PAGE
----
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Thread: I hate summer

  1. #1
    Every lane is a bike lane Chris L's Avatar
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    I hate summer

    Right now the hoons are taking over the city after that stupid car race last weekend. Next we'll have Schoolies' Week, then the hordes of tourists will arrive in December, and it's perpetually 34 degrees C, even during the evening summer storms.

    I hate this time of year.
    "I am never going to flirt with idleness again" - Roy Keane
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    bring back ASCII art HappyHumber's Avatar
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    Serves you right for living in Qld

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    Move to Tassie!

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    Every lane is a bike lane Chris L's Avatar
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    Quote Originally Posted by matagi View Post
    Move to Tassie!
    I'm planning on doing just that in a couple of years.
    "I am never going to flirt with idleness again" - Roy Keane
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    whinge whinge whinge blah blah blah.....
    Why don't you move to Canberra..
    Then you'd complain about how BORING it is...
    How long you been living in QLD for anyway?

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    Quote Originally Posted by Chris L View Post
    I'm planning on doing just that in a couple of years.
    Start looking now, 'coz I reckon property prices are going to skyrocket down there (a lot of people from the mainland are moving to Tassie)

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    Quote Originally Posted by HyperHorse View Post
    Why don't you move to Canberra..
    Then you'd complain about how BORING it is...
    Sorry where? I fell asleep there for a tick.

    Try a Summer in Melbourne. Stinking hot and not a decent beach in sight.

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    Senior Member AnthonyG's Avatar
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    Quote Originally Posted by HyperHorse View Post
    Why don't you move to Canberra..
    Then you'd complain about how BORING it is...
    HEY! As a Canberran representitive I resemble that!

    Nah, Canberra is a great place to go cycling. Lots of on road cycling lanes and the motorists around here are pretty considerate of cyclists. The night life is the same as anywhere, maybe just more compact.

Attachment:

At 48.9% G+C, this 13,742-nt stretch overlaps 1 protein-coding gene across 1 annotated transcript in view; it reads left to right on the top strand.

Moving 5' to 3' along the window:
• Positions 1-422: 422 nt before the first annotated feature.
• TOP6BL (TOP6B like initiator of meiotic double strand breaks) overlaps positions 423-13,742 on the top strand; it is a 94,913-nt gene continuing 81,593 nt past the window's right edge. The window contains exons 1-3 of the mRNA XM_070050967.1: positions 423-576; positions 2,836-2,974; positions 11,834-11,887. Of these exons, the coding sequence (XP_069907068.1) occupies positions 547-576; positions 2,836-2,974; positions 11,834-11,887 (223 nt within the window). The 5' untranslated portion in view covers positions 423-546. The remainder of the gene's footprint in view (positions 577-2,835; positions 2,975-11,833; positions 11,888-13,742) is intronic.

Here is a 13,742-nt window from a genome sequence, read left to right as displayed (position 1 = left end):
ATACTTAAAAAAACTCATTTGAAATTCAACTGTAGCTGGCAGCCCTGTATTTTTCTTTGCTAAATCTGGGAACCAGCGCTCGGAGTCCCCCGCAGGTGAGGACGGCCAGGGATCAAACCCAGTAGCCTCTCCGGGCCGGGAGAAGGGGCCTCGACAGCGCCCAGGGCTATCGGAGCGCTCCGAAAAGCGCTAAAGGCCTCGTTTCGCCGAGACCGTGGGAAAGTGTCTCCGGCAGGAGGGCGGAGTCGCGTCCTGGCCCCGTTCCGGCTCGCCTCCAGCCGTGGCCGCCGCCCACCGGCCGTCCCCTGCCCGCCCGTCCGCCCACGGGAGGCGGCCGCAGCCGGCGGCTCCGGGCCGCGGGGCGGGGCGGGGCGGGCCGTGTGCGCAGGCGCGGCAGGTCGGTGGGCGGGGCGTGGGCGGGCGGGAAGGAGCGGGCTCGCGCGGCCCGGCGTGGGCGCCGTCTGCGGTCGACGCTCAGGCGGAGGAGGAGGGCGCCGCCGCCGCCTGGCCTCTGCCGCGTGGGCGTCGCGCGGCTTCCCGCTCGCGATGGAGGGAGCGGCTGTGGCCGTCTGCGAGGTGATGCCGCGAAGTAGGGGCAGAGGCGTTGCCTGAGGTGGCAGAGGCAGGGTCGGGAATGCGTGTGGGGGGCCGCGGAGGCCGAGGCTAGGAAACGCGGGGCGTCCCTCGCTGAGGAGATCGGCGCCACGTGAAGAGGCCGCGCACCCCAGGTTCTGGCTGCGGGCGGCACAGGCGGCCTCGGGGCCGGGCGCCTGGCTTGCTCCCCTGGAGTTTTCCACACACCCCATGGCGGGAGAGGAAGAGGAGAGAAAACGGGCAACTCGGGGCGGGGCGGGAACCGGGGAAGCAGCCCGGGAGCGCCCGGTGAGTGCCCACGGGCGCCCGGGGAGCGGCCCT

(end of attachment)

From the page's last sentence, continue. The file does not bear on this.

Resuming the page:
Regards, Anthony

  9. #9
    Every lane is a bike lane Chris L's Avatar
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    Quote Originally Posted by HyperHorse View Post
    whinge whinge whinge blah blah blah.....
    Why don't you move to Canberra..
    Then you'd complain about how BORING it is...
    How long you been living in QLD for anyway?
    Probably too long. Actually, it isn't so bad for much of the year -- we don't really get a winter to speak of, and the Gold coast hinterland has a surprising variety of riding experiences. It's just this time of year that traditionally bugs me.

    Quote Originally Posted by matagi View Post
    Start looking now, 'coz I reckon property prices are going to skyrocket down there (a lot of people from the mainland are moving to Tassie)
    As far as I can see, they already have in Hobart and Launceston. I spoke to someone when I was down there back in December, he told me that the place he bought a couple of years earlier for $90,000 was now valued at $425,000. That said, it isn't exactly cheap up here either.
    "I am never going to flirt with idleness again" - Roy Keane
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    Quote Originally Posted by Chris L View Post
    As far as I can see, they already have in Hobart and Launceston. I spoke to someone when I was down there back in December, he told me that the place he bought a couple of years earlier for $90,000 was now valued at $425,000. That said, it isn't exactly cheap up here either.
    Yep seen it before... all the cashed-up mainlanders come down, inflate the prices, spend a couple of nasty winters there, miss the "culture", get frustrated when the locals don't "do it the way we do it in Sydney/Melbourne/wherever" (the very reason why they moved south).... then decide it's not for them, try to sell up, and find they can't at their original prices. A property glut occurs and it takes about five years for the State to get back to the same real estate activity as the rest of the country. I think I've seen five cycles now...
    Last edited by Rowan; 10-31-07 at 03:05 AM.
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    Quote Originally Posted by Rowan View Post
    Yep seen it before... all the cashed-up mainlanders come down, inflate the prices, spend a couple of nasty winters there, miss the "culture", get frustrated when the locals don't "do it the way we do it in Sydney/Melbourne/wherever" (the very reason why they moved south).... then decide it's not for them, try to sell up, and find they can't at their original prices. A property glut occurs and it takes about five years for the State to get back to the same real estate activity as the rest of the country. I think I've seen five cycles now...